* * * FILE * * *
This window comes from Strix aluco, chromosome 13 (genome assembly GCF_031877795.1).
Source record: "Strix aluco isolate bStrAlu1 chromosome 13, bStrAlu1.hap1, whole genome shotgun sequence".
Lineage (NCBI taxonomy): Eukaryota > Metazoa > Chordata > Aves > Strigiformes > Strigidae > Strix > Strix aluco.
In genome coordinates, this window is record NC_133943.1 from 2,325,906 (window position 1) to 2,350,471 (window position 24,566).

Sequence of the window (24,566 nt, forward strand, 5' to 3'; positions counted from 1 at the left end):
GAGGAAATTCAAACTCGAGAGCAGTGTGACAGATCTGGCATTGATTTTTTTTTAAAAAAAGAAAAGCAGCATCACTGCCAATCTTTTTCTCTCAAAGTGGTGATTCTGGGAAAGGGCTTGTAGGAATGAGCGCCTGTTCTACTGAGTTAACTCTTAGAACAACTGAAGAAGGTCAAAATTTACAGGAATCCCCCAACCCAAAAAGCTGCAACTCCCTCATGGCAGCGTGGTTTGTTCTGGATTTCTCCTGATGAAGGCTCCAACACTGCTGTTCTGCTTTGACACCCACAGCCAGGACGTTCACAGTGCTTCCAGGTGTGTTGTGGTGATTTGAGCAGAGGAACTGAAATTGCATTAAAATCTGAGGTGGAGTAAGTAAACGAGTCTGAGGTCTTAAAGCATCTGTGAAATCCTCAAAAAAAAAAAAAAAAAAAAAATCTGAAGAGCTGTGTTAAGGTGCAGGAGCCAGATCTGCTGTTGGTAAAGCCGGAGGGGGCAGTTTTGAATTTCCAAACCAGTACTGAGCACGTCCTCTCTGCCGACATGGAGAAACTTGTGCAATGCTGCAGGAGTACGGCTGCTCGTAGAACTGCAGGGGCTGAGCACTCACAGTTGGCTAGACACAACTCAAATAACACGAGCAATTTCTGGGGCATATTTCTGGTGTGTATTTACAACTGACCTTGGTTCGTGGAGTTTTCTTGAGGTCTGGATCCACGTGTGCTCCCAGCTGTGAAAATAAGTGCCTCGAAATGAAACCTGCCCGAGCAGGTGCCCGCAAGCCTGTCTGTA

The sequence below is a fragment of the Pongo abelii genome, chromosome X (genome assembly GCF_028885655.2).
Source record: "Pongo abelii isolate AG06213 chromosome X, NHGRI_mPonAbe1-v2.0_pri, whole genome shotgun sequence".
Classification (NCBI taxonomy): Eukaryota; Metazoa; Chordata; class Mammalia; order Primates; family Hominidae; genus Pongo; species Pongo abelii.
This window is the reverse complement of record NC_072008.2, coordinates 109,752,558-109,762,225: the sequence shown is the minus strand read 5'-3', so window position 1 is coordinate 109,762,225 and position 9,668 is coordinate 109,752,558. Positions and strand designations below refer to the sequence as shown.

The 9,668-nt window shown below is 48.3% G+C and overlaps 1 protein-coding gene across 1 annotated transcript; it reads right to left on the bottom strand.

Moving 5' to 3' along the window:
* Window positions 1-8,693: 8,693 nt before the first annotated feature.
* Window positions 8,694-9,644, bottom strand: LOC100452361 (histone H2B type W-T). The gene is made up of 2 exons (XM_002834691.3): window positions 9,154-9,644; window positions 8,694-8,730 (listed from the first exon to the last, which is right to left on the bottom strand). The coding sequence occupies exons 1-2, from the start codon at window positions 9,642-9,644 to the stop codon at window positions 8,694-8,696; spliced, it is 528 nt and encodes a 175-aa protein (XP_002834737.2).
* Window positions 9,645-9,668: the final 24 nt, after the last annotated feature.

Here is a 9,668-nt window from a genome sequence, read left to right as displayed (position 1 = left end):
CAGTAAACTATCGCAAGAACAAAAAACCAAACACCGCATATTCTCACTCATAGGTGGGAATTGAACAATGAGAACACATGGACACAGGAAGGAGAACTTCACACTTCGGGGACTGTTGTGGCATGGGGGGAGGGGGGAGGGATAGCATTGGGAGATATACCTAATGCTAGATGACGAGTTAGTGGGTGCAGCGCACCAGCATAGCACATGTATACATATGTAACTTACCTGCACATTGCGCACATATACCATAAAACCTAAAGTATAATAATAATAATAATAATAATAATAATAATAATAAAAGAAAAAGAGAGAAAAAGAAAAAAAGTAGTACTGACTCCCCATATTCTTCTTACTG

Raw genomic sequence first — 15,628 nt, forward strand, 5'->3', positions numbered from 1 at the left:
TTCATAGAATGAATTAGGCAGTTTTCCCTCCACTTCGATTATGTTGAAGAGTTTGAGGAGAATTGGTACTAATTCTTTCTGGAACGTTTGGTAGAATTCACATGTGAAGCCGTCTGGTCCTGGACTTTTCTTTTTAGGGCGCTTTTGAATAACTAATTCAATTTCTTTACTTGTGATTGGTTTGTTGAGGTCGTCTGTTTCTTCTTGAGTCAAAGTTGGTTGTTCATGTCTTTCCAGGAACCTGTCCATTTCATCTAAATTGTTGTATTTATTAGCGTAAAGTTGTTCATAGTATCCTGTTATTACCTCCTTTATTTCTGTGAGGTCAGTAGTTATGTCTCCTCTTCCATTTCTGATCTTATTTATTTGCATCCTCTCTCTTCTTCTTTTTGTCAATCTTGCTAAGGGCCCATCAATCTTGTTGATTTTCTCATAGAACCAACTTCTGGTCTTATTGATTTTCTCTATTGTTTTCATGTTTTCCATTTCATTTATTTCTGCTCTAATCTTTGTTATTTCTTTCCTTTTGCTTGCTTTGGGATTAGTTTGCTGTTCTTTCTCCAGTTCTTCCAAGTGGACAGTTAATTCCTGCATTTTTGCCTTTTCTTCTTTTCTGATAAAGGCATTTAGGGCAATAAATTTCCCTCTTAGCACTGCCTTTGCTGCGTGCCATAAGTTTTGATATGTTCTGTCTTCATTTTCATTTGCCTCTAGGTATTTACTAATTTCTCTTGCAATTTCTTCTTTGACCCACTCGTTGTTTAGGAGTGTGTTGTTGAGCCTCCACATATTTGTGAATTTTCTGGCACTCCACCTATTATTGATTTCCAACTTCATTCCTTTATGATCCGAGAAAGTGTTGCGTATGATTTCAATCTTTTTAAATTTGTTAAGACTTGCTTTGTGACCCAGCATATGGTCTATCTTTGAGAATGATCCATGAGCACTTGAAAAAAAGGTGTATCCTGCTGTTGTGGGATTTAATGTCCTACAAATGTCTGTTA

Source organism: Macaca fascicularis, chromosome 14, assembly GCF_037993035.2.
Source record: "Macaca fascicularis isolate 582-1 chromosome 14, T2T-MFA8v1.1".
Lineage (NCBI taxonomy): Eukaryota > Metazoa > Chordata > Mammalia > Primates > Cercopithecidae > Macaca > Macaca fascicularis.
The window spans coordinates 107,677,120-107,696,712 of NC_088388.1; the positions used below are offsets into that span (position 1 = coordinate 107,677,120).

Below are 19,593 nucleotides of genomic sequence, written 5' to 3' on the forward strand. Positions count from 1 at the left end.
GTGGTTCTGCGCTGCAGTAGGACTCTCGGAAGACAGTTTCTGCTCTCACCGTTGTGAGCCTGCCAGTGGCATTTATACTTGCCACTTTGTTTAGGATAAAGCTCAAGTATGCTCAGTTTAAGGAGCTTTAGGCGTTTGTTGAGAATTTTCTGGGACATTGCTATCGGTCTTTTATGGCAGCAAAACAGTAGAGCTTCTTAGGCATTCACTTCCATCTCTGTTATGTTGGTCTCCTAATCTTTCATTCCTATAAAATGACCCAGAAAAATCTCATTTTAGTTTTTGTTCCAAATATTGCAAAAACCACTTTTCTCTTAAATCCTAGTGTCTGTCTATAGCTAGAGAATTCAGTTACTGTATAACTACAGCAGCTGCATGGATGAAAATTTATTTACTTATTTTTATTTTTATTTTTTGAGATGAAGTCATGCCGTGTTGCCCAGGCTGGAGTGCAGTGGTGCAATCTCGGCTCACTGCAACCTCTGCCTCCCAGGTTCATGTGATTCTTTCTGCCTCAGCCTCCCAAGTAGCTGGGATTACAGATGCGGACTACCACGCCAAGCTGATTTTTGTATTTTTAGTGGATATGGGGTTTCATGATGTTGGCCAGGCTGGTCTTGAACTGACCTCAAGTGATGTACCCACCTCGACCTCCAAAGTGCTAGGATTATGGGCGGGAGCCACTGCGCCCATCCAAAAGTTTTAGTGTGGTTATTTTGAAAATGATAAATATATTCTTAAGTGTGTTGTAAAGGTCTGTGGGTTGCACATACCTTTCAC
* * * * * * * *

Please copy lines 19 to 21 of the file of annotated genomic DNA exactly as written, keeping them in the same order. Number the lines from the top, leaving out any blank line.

TTCATAGAATGAATTAGGCAGTTTTCCCTCCACTTCGATTATGTTGAAGAGTTTGAGGAGAATTGGTACTAATTCTTTCTGGAACGTTTGGTAGAATTCACATGTGAAGCCGTCTGGTCCTGGACTTTTCTTTTTAGGGCGCTTTTGAATAACTAATTCAATTTCTTTACTTGTGATTGGTTTGTTGAGGTCGTCTGTTTCTTCTTGAGTCAAAGTTGGTTGTTCATGTCTTTCCAGGAACCTGTCCATTTCATCTAAATTGTTGTATTTATTAGCGTAAAGTTGTTCATAGTATCCTGTTATTACCTCCTTTATTTCTGTGAGGTCAGTAGTTATGTCTCCTCTTCCATTTCTGATCTTATTTATTTGCATCCTCTCTCTTCTTCTTTTTGTCAATCTTGCTAAGGGCCCATCAATCTTGTTGATTTTCTCATAGAACCAACTTCTGGTCTTATTGATTTTCTCTATTGTTTTCATGTTTTCCATTTCATTTATTTCTGCTCTAATCTTTGTTATTTCTTTCCTTTTGCTTGCTTTGGGATTAGTTTGCTGTTCTTTCTCCAGTTCTTCCAAGTGGACAGTTAATTCCTGCATTTTTGCCTTTTCTTCTTTTCTGATAAAGGCATTTAGGGCAATAAATTTCCCTCTTAGCACTGCCTTTGCTGCGTGCCATAAGTTTTGATATGTTCTGTCTTCATTTTCATTTGCCTCTAGGTATTTACTAATTTCTCTTGCAATTTCTTCTTTGACCCACTCGTTGTTTAGGAGTGTGTTGTTGAGCCTCCACATATTTGTGAATTTTCTGGCACTCCACCTATTATTGATTTCCAACTTCATTCCTTTATGATCCGAGAAAGTGTTGCGTATGATTTCAATCTTTTTAAATTTGTTAAGACTTGCTTTGTGACCCAGCATATGGTCTATCTTTGAGAATGATCCATGAGCACTTGAAAAAAAGGTGTATCCTGCTGTTGTGGGATTTAATGTCCTACAAATGTCTGTTA

Source organism: Macaca fascicularis, chromosome 14, assembly GCF_037993035.2.
Source record: "Macaca fascicularis isolate 582-1 chromosome 14, T2T-MFA8v1.1".